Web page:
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By Deb Fischer
U.S. Senator 

At Nebraska Fish Fries, All Are Welcome

 

April 13, 2022 | View PDF

For many Nebraskans, Lent means two things: a time for personal reflection, and a time for weekly fish fries. 

My daughter-in-law comes from a big Catholic family who have called Omaha home for generations. This family grew up by Holy Name Catholic Church, and her mom, aunts, uncle, and cousins once again recently hosted me at Holy Name’s weekly fish fry.

The moment I walked in, I was met by the sound of people laughing and talking. The entire church basement was filled with people who were there for fellowship and a good meal. The fish was delicious, the fries and cole slaw were outstanding, and volunteers from the Holy Name Men’s Club served everything with good humor and a few jokes.

Fish fries like this one have brought communities together for more than a century. While many Christians have abstained from meat on Fridays during Lent for nearly 2,000 years, fish fries are a more recent American tradition, with roots in the early 20th-century Midwest.

Fish fries aren’t just for one religion. At Holy Name, people of all religions and backgrounds – sometimes almost 3,000 on their busier nights – come together for this time as a community. This is especially important as we finally move on from the pandemic: Like many other churches, Holy Name canceled their fish fries last year and had to cut them short in 2020.

At Holy Name, I saw three and even four generations of families passing babies around to be held and loved. I saw long-lost friends reconnecting after years apart. And I saw people who had never met before sitting at communal tables, sharing a meal and realizing they have more in common than they thought.

Holy Name is far from the only Nebraska parish to hold fish fries. Before Lent began, KETV ran a story featuring more than 30 in the Omaha area alone. And while Catholic churches are the most common venue, all kinds of places host fish fries. Many breweries, American Legion posts, and community centers also offer this chance to gather around a plate of savory fish during Lent.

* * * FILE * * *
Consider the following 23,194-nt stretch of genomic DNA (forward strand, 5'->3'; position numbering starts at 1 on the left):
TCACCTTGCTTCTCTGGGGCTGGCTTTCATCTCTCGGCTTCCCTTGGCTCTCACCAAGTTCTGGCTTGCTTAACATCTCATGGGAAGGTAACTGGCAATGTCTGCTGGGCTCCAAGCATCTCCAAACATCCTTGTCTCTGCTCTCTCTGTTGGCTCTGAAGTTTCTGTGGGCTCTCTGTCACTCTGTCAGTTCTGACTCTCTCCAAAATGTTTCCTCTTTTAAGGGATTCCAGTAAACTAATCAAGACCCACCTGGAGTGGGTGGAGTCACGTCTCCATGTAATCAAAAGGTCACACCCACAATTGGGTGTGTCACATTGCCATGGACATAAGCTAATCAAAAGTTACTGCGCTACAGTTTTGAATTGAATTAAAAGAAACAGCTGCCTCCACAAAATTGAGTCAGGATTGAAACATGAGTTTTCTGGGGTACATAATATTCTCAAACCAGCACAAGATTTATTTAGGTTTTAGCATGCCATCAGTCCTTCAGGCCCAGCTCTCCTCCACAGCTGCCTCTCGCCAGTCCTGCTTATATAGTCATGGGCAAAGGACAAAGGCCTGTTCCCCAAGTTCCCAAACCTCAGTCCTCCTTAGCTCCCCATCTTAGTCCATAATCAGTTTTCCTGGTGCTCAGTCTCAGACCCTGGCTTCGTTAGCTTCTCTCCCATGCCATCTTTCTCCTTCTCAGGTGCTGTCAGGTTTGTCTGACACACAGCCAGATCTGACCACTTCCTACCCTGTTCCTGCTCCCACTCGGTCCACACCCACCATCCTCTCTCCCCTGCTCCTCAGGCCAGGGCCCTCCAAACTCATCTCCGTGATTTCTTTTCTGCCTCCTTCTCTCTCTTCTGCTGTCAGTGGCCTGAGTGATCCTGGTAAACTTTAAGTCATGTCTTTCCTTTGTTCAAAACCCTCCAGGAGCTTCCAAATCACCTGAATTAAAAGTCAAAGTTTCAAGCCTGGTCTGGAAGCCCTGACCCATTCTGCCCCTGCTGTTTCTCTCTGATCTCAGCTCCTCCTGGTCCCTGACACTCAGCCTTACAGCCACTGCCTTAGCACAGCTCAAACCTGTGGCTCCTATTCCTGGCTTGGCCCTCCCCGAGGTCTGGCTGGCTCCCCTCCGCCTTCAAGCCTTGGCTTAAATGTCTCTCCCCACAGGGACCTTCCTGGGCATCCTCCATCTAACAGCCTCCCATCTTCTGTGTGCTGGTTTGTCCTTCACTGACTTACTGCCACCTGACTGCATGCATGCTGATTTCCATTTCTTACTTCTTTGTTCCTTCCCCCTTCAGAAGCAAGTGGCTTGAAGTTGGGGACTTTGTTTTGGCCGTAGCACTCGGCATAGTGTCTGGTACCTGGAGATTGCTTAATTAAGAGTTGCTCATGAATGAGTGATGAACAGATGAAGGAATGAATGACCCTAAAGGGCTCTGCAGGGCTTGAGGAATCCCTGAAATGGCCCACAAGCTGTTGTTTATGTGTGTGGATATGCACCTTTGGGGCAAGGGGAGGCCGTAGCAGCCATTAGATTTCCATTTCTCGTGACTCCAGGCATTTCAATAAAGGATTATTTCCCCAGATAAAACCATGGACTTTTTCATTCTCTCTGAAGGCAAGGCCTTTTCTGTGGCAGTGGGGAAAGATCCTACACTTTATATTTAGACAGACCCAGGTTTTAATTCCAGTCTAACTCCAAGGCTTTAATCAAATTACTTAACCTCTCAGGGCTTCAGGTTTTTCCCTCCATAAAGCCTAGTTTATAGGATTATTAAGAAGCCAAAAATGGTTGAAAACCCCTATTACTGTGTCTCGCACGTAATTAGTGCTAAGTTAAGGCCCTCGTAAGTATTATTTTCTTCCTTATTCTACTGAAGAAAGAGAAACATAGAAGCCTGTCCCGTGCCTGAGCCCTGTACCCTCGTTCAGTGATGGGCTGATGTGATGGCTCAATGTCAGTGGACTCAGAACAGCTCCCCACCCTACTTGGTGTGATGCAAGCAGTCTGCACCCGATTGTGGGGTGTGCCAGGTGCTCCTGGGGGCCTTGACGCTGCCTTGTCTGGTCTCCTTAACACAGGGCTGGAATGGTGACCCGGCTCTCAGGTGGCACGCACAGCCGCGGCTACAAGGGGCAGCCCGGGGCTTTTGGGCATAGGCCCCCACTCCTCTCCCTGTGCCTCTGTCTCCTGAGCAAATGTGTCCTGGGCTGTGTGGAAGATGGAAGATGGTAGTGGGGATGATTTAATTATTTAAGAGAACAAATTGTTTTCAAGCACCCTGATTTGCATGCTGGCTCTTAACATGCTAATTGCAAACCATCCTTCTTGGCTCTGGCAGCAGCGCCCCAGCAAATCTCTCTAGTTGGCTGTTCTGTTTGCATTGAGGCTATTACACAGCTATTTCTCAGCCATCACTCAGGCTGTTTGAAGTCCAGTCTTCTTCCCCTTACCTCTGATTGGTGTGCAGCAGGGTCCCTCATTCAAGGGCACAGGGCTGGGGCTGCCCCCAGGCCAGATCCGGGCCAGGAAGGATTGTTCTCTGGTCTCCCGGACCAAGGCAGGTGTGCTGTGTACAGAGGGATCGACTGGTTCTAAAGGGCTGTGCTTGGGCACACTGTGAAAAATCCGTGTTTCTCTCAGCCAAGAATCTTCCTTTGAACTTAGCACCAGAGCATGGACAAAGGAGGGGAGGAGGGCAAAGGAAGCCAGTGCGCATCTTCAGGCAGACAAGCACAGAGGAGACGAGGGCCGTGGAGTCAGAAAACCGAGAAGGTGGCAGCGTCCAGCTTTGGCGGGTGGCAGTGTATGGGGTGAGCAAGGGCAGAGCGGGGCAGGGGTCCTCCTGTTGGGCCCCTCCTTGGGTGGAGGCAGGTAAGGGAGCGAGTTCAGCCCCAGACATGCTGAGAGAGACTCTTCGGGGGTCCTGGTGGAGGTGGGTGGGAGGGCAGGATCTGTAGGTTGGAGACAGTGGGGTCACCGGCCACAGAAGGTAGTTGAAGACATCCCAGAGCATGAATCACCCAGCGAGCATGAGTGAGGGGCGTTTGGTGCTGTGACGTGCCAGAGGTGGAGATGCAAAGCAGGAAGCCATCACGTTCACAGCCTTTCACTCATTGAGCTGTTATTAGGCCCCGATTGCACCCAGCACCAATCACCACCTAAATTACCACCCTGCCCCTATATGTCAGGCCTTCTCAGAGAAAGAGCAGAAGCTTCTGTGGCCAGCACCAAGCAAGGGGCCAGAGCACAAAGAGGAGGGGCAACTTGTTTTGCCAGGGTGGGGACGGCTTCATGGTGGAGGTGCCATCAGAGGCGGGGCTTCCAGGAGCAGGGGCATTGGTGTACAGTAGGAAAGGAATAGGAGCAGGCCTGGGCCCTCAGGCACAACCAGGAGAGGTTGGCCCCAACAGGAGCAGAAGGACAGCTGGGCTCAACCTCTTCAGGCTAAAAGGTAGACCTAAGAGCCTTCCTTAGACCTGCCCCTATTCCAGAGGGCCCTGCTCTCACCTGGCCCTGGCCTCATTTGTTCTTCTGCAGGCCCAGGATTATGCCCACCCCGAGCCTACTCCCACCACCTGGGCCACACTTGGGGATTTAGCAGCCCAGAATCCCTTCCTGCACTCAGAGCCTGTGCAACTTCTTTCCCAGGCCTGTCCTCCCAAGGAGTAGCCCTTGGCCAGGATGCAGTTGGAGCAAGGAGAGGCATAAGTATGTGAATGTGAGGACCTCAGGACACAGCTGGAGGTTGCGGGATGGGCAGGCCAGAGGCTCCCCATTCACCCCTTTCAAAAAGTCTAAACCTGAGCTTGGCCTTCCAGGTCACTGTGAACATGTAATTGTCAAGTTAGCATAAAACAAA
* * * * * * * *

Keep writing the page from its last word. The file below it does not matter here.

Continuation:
I also recently joined St. Joseph’s Catholic Church in Beatrice for their fish fry, where the crowds are smaller but just as welcoming. Every week, the local Knights of Columbus chapter serves up equally delicious fish alongside mac and cheese, cole slaw, and fries. After visiting the Beatrice Food Pantry in early February, I enjoyed this chance to return to Southeast Nebraska.

Our time apart during the pandemic taught me not to take these kinds of community events for granted. We should truly treasure these moments with family and friends.

If Lent is for fish fries, summer is for pancake feeds. I am especially looking forward to pancake feeds in towns like McCook and Norfolk benefiting our veterans, volunteer firefighters, and other worthy causes. These events are always a wonderful opportunity to relax and visit with community members in a fun environment, and enjoy a good meal at the same time.

I hope you will find time to visit a fish fry before Easter, especially if you have never been. You might just discover a new favorite tradition.

Thank you for participating in the democratic process. I look forward to visiting with you again next week.

 

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